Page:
Harmony is hosted on AWS cloud infrastructure. Jitterbit chose AWS as it provides a platform that addresses Harmony's scalability and availability, and many of its security requirements.
The IT infrastructure that AWS provides is designed, managed, and third-party audited in alignment with security best practices and a variety of IT security standards. See Amazon Web Services: Overview of Security Processes for a description of core AWS security services.
In addition, integration projects deployed on Harmony can be configured to meet several industry-specific regulations and standards, including:
- Health Insurance Portability and Accountability Act (HIPAA)
- General Data Protection Regulation (GDPR)
- Cloud Security Alliance (CSA)
- SOC 1 Type 1 and Type 2
- SOC 2 Type 1 and Type 2
- SOC 3 Type 1 and Type 2
- ISO 27017, 27001
Physical and Environmental Security¶
Harmony is deployed across AWS managed data centers. More information on AWS physical security can be found at AWS Data Centers – Our Controls.
Business Continuity Management¶
Harmony leverages AWS's infrastructure to provide very high levels of availability. AWS has designed its systems to tolerate system or hardware failures with minimal impact.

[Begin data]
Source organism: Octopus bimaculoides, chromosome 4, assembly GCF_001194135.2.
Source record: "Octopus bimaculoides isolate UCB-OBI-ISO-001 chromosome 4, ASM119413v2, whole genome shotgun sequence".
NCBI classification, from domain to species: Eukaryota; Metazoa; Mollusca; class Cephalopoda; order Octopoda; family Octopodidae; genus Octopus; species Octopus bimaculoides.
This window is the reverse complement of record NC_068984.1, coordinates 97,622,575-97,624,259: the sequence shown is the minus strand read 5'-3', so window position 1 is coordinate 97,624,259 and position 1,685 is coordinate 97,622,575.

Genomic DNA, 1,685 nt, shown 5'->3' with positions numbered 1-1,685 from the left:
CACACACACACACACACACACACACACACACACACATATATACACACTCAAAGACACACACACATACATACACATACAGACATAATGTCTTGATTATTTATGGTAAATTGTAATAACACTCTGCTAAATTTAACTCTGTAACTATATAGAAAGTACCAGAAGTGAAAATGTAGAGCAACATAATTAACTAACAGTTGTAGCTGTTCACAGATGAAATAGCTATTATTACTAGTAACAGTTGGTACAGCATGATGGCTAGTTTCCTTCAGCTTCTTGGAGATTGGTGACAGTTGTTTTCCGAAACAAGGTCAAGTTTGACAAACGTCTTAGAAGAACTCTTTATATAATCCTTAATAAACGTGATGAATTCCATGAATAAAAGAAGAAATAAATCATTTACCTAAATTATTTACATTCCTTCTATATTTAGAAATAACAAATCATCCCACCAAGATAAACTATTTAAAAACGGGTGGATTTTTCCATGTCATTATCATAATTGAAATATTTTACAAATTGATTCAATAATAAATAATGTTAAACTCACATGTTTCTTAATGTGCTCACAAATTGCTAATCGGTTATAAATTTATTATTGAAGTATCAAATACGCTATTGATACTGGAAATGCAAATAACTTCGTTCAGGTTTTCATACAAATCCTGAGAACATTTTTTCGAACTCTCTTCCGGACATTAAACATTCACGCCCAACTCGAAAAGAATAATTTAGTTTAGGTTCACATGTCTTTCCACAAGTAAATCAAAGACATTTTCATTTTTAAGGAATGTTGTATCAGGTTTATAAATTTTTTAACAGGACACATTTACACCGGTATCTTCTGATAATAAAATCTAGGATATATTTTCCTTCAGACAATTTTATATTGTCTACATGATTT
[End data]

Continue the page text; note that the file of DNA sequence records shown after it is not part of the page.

High Availability and Fault Tolerance¶
Data centers are built in clusters in various global regions. In case of failure, built-in processes reroute customer data traffic away from the affected area to avoid downtime affecting your data. Core applications are deployed in an N+1 configuration, so if a data center failure occurs, there is sufficient capacity to enable traffic to be load-balanced to the remaining sites.
Harmony is deployed across three independent and geographically-distinct clouds (each with a primary and secondary region): NA East and NA West; EMEA East and EMEA West; APAC East and APAC West, with three data centers (availability zones) in each region.
Each availability zone is designed as an independent failure zone. This means that availability zones are physically separated within a typical metropolitan region and are located in lower risk floodplains; specific flood zone categorization varies by region. In addition to discrete UPS and onsite back-up generation facilities, they are each fed via different grids from independent utilities to further reduce single points of failure. Availability zones are all redundantly connected to multiple Tier-1 transit providers.
This provides high levels of resiliency for Harmony, as it can tolerate most failure modes, including natural disasters or system failures without shutdown.